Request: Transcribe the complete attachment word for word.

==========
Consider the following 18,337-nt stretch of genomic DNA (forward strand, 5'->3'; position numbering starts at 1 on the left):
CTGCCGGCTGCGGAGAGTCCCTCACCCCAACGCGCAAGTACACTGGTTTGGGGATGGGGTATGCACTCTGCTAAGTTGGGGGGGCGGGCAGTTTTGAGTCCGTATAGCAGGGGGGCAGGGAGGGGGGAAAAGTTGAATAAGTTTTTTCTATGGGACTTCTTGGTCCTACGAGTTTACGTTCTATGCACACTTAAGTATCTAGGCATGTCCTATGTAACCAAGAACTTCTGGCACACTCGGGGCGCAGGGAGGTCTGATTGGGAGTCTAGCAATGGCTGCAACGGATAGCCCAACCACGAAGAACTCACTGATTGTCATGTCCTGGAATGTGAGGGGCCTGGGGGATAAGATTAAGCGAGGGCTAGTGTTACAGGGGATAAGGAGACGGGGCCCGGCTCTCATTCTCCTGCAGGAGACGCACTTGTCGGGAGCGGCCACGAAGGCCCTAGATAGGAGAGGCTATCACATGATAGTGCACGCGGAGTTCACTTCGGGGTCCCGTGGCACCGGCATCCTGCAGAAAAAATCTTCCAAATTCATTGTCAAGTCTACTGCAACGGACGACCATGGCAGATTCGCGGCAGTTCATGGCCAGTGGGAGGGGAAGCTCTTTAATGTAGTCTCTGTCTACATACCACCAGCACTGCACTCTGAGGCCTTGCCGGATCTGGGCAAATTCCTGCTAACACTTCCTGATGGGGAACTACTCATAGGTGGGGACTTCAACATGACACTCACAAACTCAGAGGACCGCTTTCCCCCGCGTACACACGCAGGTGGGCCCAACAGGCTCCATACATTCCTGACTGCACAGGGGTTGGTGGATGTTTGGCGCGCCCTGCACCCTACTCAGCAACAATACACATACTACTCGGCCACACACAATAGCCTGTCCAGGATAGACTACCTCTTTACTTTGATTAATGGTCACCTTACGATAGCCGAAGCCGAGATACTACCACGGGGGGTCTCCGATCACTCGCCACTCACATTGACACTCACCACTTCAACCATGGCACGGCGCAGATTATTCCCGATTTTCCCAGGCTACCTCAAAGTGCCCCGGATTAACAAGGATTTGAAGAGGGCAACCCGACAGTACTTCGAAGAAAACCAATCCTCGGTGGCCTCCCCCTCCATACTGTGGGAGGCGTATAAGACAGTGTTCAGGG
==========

Consider the following 18,337-nt stretch of genomic DNA (forward strand, 5'->3'; position numbering starts at 1 on the left):
CTGCCGGCTGCGGAGAGTCCCTCACCCCAACGCGCAAGTACACTGGTTTGGGGATGGGGTATGCACTCTGCTAAGTTGGGGGGGCGGGCAGTTTTGAGTCCGTATAGCAGGGGGGCAGGGAGGGGGGAAAAGTTGAATAAGTTTTTTCTATGGGACTTCTTGGTCCTACGAGTTTACGTTCTATGCACACTTAAGTATCTAGGCATGTCCTATGTAACCAAGAACTTCTGGCACACTCGGGGCGCAGGGAGGTCTGATTGGGAGTCTAGCAATGGCTGCAACGGATAGCCCAACCACGAAGAACTCACTGATTGTCATGTCCTGGAATGTGAGGGGCCTGGGGGATAAGATTAAGCGAGGGCTAGTGTTACAGGGGATAAGGAGACGGGGCCCGGCTCTCATTCTCCTGCAGGAGACGCACTTGTCGGGAGCGGCCACGAAGGCCCTAGATAGGAGAGGCTATCACATGATAGTGCACGCGGAGTTCACTTCGGGGTCCCGTGGCACCGGCATCCTGCAGAAAAAATCTTCCAAATTCATTGTCAAGTCTACTGCAACGGACGACCATGGCAGATTCGCGGCAGTTCATGGCCAGTGGGAGGGGAAGCTCTTTAATGTAGTCTCTGTCTACATACCACCAGCACTGCACTCTGAGGCCTTGCCGGATCTGGGCAAATTCCTGCTAACACTTCCTGATGGGGAACTACTCATAGGTGGGGACTTCAACATGACACTCACAAACTCAGAGGACCGCTTTCCCCCGCGTACACACGCAGGTGGGCCCAACAGGCTCCATACATTCCTGACTGCACAGGGGTTGGTGGATGTTTGGCGCGCCCTGCACCCTACTCAGCAACAATACACATACTACTCGGCCACACACAATAGCCTGTCCAGGATAGACTACCTCTTTACTTTGATTAATGGTCACCTTACGATAGCCGAAGCCGAGATACTACCACGGGGGGTCTCCGATCACTCGCCACTCACATTGACACTCACCACTTCAACCATGGCACGGCGCAGATTATTCCCGATTTTCCCAGGCTACCTCAAAGTGCCCCGGATTAACAAGGATTTGAAGAGGGCAACCCGACAGTACTTCGAAGAAAACCAATCCTCGGTGGCCTCCCCCTCCATACTGTGGGAGGCGTATAAGACAGTGTTCAGGG